New communication channels often get praised because signal:noise ratio is way higher than mature channels. Email was fantastic – then came spam and 10,000 people having my address. Part of the love for Twitter is that it still has a pretty high signal:noise ratio. But this changes over time as you add more followers – people will ruin their own experiences by introducing noise due to social pressure and design failures (see my posts “Psychology of the Salad Bar” and also how this is impacting FriendFeed).
So what does this mean for Twitter? IMHO their continued growth and longterm utility will be based upon filters – both explicit user controls (such as groups) and implicit prioritization (order by “interesting” not chronology). If Twitter doesn’t do it, certainly the ecosystem of developer apps will nail it. Ev has talked about designing with constraints – he famously fantasized about a social network which limits you to only 10 friends. Well, that’s one way to keep high signal, low noise. Another is to treat data intelligently, and my bet is that’s the way Twitter (or the ecosystem) will go.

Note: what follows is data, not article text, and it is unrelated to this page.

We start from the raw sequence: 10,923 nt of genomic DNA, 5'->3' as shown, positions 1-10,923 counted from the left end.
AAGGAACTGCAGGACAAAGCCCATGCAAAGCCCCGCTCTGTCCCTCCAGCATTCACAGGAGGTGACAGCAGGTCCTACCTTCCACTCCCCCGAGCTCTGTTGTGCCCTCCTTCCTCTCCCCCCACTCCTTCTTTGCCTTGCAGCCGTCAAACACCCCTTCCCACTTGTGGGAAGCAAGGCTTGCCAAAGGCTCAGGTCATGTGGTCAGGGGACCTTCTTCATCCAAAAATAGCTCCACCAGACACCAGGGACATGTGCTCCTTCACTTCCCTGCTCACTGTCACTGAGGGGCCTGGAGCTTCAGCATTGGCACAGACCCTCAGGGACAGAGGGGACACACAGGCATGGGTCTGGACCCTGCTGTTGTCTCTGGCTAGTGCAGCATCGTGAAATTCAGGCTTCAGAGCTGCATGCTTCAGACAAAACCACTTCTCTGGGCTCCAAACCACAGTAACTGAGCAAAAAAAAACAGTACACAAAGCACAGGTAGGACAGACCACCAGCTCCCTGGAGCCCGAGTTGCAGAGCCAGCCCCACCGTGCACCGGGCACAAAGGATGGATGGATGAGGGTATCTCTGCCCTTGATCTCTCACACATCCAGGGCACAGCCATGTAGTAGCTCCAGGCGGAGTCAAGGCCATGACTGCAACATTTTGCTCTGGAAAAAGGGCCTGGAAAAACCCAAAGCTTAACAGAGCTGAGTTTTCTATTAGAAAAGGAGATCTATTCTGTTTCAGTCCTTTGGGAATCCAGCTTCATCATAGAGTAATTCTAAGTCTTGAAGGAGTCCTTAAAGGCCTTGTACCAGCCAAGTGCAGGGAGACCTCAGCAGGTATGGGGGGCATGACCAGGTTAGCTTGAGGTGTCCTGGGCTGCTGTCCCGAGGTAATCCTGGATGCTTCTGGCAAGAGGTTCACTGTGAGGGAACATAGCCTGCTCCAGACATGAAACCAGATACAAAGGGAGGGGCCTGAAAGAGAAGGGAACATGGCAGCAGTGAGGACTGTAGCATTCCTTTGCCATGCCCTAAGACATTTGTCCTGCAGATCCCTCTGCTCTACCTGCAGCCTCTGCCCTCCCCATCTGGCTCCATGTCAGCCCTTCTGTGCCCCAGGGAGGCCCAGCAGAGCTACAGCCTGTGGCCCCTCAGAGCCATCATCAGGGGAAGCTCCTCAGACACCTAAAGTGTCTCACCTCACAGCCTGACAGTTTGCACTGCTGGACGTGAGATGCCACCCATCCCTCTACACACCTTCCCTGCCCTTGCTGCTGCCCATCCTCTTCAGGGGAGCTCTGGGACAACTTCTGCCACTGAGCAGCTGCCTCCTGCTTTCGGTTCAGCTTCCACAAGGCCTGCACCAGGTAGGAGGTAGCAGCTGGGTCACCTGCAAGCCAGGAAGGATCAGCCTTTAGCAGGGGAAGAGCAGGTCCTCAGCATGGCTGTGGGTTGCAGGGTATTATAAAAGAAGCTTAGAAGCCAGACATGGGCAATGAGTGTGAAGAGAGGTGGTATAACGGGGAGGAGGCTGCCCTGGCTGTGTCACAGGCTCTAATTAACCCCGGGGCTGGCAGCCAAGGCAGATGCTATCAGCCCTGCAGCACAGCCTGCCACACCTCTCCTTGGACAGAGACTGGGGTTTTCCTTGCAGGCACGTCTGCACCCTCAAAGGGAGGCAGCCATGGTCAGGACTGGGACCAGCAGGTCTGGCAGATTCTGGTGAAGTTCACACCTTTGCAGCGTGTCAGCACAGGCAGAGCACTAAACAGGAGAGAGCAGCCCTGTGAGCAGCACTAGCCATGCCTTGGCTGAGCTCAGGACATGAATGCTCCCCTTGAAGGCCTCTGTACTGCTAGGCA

Here’s some of the filters i’d find potentially useful:
Explicit (ie dependent upon me)
- deprecate/mute tweets containing kw= or #=
- Google Reader integration – if i already subscribe to someone’s feed, i don’t also need to see their tweet announcing they just posted
Implicit (ie do it for me)
- sort by interestingness (based upon # of retweets, how often i tweet @ that person, etc)
- collapse dupes – turn retweets among those i’m following into a single group
- conversation view a la TweetTree
btw, if you want to follow me: http://twitter.com/hunterwalk